With nearly all the ballots now counted nationwide, Democratic candidates overall have amassed more than 60 million votes. That’s a huge increase over the previous record for a midterm — 44.5 million won by Republican candidates in 2010 — and indicative of the huge turnout the midterm election produced.


The Democratic edge, 53.3% of the total vote, compared with 45% for Republican candidates, is also huge. Their 8.3-percentage point lead is one of the biggest for either party since World War II. Those numbers, by the way, come courtesy of the invaluable Dave Wasserman of the Cook Political Report.

The 235 House seats the Democrats will hold in January corresponds closely to their margin in the popular vote. Gerrymandered districts held back Democratic gains in a number of state legislatures, including Wisconsin, Michigan and North Carolina, but proved less of a factor overall in congressional races.

California proved a disaster area for Republicans. At the top of the ticket, their candidate for governor, John Cox, won just over 38% of the vote — the worst showing for a major party candidate for governor in the state in 40 years.

Down the ballot, the pattern continued: Every House race that Democrats targeted ended up falling their way.


As Mark Barabak and Sarah Wire wrote, the GOP wipeout in the state has generated tough questions for the soon-to-be minority leader of the House, Rep. Kevin McCarthy of Bakersfield.

McCarthy repeatedly asked his California colleagues to vote with Trump on issues that hurt them in their districts. That helped solidify his relationship with the president, but may have contributed to at least some of the losses.


Not for nothing does Rep. Nancy Pelosi of San Francisco have a reputation as one of the savviest political players in Washington.


For a month, her opponents within the Democratic caucus claimed they had the votes to block Pelosi’s return to the speakership, but as Jennifer Haberkorn reported, when the actual votes were counted in the caucus, the anti-Pelosi faction received half as many votes as they did when they challenged her two years ago.

Pelosi still needs to win over some colleagues before the full House votes on Jan. 3, but with no declared opponent, her path seems fairly smooth.

Exactly how many votes Pelosi still needs to get remains a bit unclear. She has about 200 nailed down and needs at least a dozen more.

Winning the speakership requires a majority of the votes cast. That would be 218 if every member voted.


But at least some of those who have said they won’t vote for Pelosi on the House floor plan to abstain, which reduces the total needed. And at least one Republican seat in the House may still be vacant on Jan. 3: North Carolina’s board of elections has delayed certifying one congressional race amid reports of possible voter fraud by the Republican campaign involving absentee ballots.

Meantime, the Democrats filled several other seats in their leadership lineup. Oakland Rep. Barbara Lee lost her race to Rep. Hakeem Jeffries of Brooklyn, whom many House Democrats see as a potential future leader. As Wire wrote, Lee would have been the first black woman ever in House leadership.

And Rep. Cheri Bustos of Illinois was elected to lead the House Democrats’ campaign committee. She, along with Jeffries and Rep. Ben Ray Lujan of New Mexico, who led the Democratic election effort this year, are among the top prospects for the next generation of potential Democratic leadership.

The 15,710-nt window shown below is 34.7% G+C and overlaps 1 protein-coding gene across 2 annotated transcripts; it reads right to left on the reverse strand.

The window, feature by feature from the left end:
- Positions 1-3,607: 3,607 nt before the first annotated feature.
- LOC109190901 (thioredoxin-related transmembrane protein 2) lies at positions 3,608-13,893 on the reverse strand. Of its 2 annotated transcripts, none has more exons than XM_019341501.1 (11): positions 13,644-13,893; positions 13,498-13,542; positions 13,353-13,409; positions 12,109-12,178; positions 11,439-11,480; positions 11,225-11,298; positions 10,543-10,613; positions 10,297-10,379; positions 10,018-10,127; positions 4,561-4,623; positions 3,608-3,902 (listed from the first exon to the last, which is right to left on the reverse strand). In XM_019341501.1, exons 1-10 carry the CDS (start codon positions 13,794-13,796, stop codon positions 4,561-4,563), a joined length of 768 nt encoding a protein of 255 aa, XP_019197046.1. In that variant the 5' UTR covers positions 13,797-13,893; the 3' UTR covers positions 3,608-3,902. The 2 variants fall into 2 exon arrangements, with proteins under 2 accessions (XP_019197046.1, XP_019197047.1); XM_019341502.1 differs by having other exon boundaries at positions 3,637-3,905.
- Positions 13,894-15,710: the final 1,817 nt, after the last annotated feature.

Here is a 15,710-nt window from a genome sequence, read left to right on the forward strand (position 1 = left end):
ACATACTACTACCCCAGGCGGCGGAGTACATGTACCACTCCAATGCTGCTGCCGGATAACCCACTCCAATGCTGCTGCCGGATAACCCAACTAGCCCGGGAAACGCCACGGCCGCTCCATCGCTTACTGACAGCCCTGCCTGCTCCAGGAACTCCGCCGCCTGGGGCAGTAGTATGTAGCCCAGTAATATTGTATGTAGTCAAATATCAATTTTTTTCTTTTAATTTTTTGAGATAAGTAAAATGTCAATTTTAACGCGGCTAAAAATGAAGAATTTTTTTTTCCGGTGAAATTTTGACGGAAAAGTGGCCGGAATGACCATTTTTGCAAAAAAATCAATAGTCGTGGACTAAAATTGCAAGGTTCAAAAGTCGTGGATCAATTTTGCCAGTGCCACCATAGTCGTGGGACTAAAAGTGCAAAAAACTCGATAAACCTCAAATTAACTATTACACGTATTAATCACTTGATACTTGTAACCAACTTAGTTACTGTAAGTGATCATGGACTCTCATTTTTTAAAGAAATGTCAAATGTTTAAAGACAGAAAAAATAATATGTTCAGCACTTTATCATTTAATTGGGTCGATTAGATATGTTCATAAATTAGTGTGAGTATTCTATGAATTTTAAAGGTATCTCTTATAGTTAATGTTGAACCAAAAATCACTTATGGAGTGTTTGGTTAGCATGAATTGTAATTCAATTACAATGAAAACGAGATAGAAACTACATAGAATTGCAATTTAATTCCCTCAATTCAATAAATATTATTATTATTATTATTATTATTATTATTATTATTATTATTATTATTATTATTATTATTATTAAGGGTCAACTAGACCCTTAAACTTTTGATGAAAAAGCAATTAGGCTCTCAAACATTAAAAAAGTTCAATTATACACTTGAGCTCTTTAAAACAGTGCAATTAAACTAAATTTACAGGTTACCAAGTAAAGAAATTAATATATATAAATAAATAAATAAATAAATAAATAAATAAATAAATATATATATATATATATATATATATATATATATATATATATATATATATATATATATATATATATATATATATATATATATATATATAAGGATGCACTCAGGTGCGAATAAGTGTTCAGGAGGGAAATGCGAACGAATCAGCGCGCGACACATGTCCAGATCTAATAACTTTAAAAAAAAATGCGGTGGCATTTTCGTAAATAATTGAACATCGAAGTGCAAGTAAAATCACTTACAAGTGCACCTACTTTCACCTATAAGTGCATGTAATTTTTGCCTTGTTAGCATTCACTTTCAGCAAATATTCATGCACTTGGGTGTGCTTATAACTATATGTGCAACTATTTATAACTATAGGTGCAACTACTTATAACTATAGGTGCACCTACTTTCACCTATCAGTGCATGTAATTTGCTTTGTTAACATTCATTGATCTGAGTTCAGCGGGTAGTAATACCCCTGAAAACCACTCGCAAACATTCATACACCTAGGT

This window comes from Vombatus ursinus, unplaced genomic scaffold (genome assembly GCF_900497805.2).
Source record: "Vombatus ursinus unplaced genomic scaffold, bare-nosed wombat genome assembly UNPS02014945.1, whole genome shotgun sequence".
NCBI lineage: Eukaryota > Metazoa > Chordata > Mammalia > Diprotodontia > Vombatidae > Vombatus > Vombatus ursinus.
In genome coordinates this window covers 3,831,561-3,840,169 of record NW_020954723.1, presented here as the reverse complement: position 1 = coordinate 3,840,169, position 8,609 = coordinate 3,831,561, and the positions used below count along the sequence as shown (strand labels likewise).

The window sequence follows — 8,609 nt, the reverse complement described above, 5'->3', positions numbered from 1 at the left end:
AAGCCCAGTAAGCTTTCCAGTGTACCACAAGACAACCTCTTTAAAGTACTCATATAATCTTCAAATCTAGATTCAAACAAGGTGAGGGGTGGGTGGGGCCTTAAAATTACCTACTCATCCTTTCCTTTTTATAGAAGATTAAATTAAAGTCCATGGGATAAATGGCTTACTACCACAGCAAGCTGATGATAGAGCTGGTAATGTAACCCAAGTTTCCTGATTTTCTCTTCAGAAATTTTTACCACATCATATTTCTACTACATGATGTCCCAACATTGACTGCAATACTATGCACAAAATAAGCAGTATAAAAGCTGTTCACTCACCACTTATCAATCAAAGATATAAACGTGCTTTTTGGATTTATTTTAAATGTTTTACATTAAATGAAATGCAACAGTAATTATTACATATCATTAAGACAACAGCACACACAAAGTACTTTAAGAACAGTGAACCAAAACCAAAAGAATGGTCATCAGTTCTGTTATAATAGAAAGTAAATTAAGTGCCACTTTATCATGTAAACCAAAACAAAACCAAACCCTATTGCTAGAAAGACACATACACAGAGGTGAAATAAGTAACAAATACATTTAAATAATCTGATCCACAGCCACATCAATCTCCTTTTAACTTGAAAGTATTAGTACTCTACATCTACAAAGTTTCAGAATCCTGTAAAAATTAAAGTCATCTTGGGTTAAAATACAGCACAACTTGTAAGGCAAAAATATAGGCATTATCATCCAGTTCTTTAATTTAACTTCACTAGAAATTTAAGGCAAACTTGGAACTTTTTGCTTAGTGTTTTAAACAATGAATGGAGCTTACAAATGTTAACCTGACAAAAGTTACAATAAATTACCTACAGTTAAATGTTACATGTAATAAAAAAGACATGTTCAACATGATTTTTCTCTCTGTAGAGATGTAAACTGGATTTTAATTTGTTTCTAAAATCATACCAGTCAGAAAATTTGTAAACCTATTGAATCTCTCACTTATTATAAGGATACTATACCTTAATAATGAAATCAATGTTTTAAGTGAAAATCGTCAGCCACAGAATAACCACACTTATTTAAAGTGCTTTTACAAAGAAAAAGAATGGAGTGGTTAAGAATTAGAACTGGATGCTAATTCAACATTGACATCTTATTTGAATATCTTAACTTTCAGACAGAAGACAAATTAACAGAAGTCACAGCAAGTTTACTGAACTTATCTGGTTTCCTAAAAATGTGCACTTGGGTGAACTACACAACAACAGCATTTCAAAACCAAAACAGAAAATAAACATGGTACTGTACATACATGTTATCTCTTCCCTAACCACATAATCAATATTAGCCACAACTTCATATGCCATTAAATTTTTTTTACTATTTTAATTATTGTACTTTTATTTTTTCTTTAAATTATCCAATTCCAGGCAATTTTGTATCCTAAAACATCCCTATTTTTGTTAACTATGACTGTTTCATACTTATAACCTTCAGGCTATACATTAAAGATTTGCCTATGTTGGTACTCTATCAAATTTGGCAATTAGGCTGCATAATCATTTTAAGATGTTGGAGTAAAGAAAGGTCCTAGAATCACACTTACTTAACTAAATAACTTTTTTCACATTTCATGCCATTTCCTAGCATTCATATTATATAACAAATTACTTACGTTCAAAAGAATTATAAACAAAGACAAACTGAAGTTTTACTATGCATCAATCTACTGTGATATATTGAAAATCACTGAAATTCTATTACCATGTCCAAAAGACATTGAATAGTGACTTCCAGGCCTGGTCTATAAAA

Democrats and Republicans see costs and benefits of Trump’s MAGA rallies, Noah Bierman reported. Democrats say the rallies helped GOP candidates in some conservative areas, perhaps tipping the scales in a couple of Senate races. But Trump’s presence also spurred a higher turnout of Democratic voters.

And presidential hopefuls from the Democratic left are scrambling to figure out how to ride the blue wave, Evan Halper reported. The progressive campaigns are analyzing what worked and what didn’t in the midterm elections.


Amid the celebrating over their election successes, California Democrats have to deal with a big internal problem — the resignation of the state party chairman, Eric Bauman, after Melanie Mason’s deeply reported article that brought to light numerous accusations of sexually explicit comments and unwanted touching.


Bauman initially said he would take a leave of absence, but on Thursday, amid calls from Gov.-elect Gavin Newsom and other top Democrats for him to leave, he resigned.

As John Myers, Phil Willon and Taryn Luna wrote, Democrats now have to figure out what went wrong to allow Bauman’s rampant misconduct to go on as he rose into the party leadership.


Trump’s threats against General Motors fit a pattern: More bark than bite, Noah Bierman reported.


The number of immigrants in the U.S. illegally is the lowest in more than a decade, according to new data from the nonpartisan Pew Research Center, Jaweed Kaleem reported.

California Atty. Gen. Xavier Becerra clashed with Trump’s acting EPA chief over climate change, Halper reported.

The number of uninsured children in the U.S. increased last year, reversing more than a decade of progress, Noam Levey reported.

California’s senators ask Congress for $9 billion for wildfire recovery, Wire reported. The money could come in an end-of-the-year spending package.


The administration is preparing to extend troops’ stay on the border, even though their mission is unclear, David Cloud reported.


That wraps up this week. Until next time, keep track of all the developments in national politics and the Trump administration with our Essential Washington blog, at our Politics page and on Twitter @latimespolitics.